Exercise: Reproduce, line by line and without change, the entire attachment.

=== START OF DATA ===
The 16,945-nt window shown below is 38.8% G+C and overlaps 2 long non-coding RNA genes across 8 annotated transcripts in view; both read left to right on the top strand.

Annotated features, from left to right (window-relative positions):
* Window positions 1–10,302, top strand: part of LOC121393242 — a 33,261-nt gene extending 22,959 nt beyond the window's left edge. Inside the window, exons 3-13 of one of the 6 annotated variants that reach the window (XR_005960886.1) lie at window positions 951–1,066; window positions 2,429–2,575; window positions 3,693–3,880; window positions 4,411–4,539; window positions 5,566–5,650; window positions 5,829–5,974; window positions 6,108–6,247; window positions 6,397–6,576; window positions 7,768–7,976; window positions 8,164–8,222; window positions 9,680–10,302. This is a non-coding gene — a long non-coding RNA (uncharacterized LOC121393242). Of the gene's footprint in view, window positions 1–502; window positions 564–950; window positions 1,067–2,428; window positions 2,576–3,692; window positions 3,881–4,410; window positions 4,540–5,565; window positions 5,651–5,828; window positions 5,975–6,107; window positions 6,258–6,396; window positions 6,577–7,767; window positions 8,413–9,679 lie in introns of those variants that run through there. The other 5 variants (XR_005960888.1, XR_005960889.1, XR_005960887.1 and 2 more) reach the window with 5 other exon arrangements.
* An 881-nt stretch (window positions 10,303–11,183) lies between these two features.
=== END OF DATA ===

The 16,945-nt window shown below is 38.8% G+C and overlaps 2 long non-coding RNA genes across 8 annotated transcripts in view; both read left to right on the top strand.

Annotated features, from left to right (window-relative positions):
* Window positions 1–10,302, top strand: part of LOC121393242 — a 33,261-nt gene extending 22,959 nt beyond the window's left edge. Inside the window, exons 3-13 of one of the 6 annotated variants that reach the window (XR_005960886.1) lie at window positions 951–1,066; window positions 2,429–2,575; window positions 3,693–3,880; window positions 4,411–4,539; window positions 5,566–5,650; window positions 5,829–5,974; window positions 6,108–6,247; window positions 6,397–6,576; window positions 7,768–7,976; window positions 8,164–8,222; window positions 9,680–10,302. This is a non-coding gene — a long non-coding RNA (uncharacterized LOC121393242). Of the gene's footprint in view, window positions 1–502; window positions 564–950; window positions 1,067–2,428; window positions 2,576–3,692; window positions 3,881–4,410; window positions 4,540–5,565; window positions 5,651–5,828; window positions 5,975–6,107; window positions 6,258–6,396; window positions 6,577–7,767; window positions 8,413–9,679 lie in introns of those variants that run through there. The other 5 variants (XR_005960888.1, XR_005960889.1, XR_005960887.1 and 2 more) reach the window with 5 other exon arrangements.
* An 881-nt stretch (window positions 10,303–11,183) lies between these two features.